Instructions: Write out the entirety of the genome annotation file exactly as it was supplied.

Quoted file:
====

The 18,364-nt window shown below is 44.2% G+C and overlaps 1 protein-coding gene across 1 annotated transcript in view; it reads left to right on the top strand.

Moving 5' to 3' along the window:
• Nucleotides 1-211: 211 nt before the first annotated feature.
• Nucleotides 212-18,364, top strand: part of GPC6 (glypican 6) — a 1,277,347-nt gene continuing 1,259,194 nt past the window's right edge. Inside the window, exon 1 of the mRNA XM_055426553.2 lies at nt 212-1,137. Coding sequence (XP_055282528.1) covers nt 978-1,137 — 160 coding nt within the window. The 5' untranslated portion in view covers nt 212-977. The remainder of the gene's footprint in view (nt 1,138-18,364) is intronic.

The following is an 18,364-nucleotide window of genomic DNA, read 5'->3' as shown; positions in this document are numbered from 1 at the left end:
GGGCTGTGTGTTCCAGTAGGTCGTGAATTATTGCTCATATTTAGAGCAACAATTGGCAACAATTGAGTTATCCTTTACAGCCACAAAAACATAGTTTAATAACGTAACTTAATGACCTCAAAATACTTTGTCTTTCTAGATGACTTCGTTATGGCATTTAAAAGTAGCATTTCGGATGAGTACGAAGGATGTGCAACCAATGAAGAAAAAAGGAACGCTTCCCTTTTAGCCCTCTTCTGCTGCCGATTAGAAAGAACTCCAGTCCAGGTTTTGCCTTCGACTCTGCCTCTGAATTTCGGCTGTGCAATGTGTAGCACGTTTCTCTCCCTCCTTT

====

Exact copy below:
The 18,364-nt window shown below is 44.2% G+C and overlaps 1 protein-coding gene across 1 annotated transcript in view; it reads left to right on the top strand.

Moving 5' to 3' along the window:
• Nucleotides 1-211: 211 nt before the first annotated feature.
• Nucleotides 212-18,364, top strand: part of GPC6 (glypican 6) — a 1,277,347-nt gene continuing 1,259,194 nt past the window's right edge. Inside the window, exon 1 of the mRNA XM_055426553.2 lies at nt 212-1,137. Coding sequence (XP_055282528.1) covers nt 978-1,137 — 160 coding nt within the window. The 5' untranslated portion in view covers nt 212-977. The remainder of the gene's footprint in view (nt 1,138-18,364) is intronic.

The following is an 18,364-nucleotide window of genomic DNA, read 5'->3' as shown; positions in this document are numbered from 1 at the left end:
GGGCTGTGTGTTCCAGTAGGTCGTGAATTATTGCTCATATTTAGAGCAACAATTGGCAACAATTGAGTTATCCTTTACAGCCACAAAAACATAGTTTAATAACGTAACTTAATGACCTCAAAATACTTTGTCTTTCTAGATGACTTCGTTATGGCATTTAAAAGTAGCATTTCGGATGAGTACGAAGGATGTGCAACCAATGAAGAAAAAAGGAACGCTTCCCTTTTAGCCCTCTTCTGCTGCCGATTAGAAAGAACTCCAGTCCAGGTTTTGCCTTCGACTCTGCCTCTGAATTTCGGCTGTGCAATGTGTAGCACGTTTCTCTCCCTCCTTT